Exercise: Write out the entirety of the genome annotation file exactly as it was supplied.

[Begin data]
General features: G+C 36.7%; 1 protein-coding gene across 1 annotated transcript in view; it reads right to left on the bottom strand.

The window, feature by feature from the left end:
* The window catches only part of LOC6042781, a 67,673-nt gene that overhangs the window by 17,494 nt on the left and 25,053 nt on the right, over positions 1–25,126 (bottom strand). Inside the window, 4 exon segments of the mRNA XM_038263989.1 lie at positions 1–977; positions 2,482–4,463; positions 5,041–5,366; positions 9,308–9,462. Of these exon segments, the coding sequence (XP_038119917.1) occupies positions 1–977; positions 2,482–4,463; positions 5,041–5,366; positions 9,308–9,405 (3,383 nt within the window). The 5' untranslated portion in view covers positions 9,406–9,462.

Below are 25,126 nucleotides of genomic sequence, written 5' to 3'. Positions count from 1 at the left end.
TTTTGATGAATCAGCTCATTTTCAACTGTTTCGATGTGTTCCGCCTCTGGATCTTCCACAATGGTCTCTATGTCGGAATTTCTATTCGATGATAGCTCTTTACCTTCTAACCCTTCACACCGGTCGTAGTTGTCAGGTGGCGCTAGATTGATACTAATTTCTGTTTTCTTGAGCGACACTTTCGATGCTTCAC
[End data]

General features: G+C 36.7%; 1 protein-coding gene across 1 annotated transcript in view; it reads right to left on the bottom strand.

The window, feature by feature from the left end:
* The window catches only part of LOC6042781, a 67,673-nt gene that overhangs the window by 17,494 nt on the left and 25,053 nt on the right, over positions 1–25,126 (bottom strand). Inside the window, 4 exon segments of the mRNA XM_038263989.1 lie at positions 1–977; positions 2,482–4,463; positions 5,041–5,366; positions 9,308–9,462. Of these exon segments, the coding sequence (XP_038119917.1) occupies positions 1–977; positions 2,482–4,463; positions 5,041–5,366; positions 9,308–9,405 (3,383 nt within the window). The 5' untranslated portion in view covers positions 9,406–9,462.

Below are 25,126 nucleotides of genomic sequence, written 5' to 3'. Positions count from 1 at the left end.
TTTTGATGAATCAGCTCATTTTCAACTGTTTCGATGTGTTCCGCCTCTGGATCTTCCACAATGGTCTCTATGTCGGAATTTCTATTCGATGATAGCTCTTTACCTTCTAACCCTTCACACCGGTCGTAGTTGTCAGGTGGCGCTAGATTGATACTAATTTCTGTTTTCTTGAGCGACACTTTCGATGCTTCAC